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Auto Club loses attempt to wipe out homeowners coverage for hunting accident

Matthew Kondziolka accidently shot John Shwary in the neck.  Kondziolka testified that he thought he had flushed a deer when he heard footsteps behind him.  He turned, saw a flash of white and shot, striking Shwary.  When Shwary made a claim for damages, Kondziolka's homeowner's insurer, the Auto Club, filed a declaratory judgment action and argued that it didn't owe coverage because the shooting wasn't an "occurrence" and because the "criminal acts" exclusion in the policy excluded coverage. 

To support the latter claim, the Auto Club argued that by pointing a weapon at Shwary, with the intent to shoot, even without malice, Kondziolka violated the express language of 750.235(1), rendering him guilty of a "criminal act."  The trial judge ruled that the incident was nothing more than a "hunting accident" and that it did not meet the definition of a criminal act excluding coverage because it was simple "negligence."  The Auto Club appealed.

The Court of Appeals sustained the occurrence holding in a brief paragraph.  With regard to the statutory violation of intentionally aiming a weapon, even without malice, the higher court judges noted that by Auto Club's analysis, anyone who pointed a weapon at anything woud be guilty of a criminal act, regardless of intent.  The judges concluded that since Kondziolka thought he was aiming at a deer, he had not violated the statute that the Auto Club cited seeking summary disposition.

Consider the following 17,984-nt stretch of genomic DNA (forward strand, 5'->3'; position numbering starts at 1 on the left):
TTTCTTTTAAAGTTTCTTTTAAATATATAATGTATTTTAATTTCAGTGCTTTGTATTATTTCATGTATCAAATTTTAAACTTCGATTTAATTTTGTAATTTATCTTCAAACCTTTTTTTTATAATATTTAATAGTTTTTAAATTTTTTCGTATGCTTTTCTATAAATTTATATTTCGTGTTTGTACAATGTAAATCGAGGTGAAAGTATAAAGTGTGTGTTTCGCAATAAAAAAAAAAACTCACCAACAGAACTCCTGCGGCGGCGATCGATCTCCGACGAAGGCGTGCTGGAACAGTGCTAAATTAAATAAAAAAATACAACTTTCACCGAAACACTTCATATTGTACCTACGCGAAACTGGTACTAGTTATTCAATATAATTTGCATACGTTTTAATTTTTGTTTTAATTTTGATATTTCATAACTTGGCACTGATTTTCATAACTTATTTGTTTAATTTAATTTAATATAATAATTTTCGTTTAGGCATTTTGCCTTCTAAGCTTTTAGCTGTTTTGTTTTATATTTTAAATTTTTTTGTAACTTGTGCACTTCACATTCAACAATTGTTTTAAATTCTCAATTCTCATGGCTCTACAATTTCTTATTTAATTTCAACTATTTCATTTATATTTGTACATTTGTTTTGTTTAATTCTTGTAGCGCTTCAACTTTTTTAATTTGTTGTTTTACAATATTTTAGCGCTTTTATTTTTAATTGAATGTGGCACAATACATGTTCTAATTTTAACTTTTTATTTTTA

The action may be of limited precedential value, however, because the attorneys for the Auto Club did not cite the broader "negligent discharge of a firearm" statute, violation of which is also a criminal misdemeanor.  Frankly, there are so many criminal statutes involving negligent endangerment of another person (particularly children, such as, for example discarding a refrigerator with an operable door mechanismn) that the typical insurance exclusions applicable to actions "in the nature of a criminal act" virtually wipe out homeowner liability coverage.

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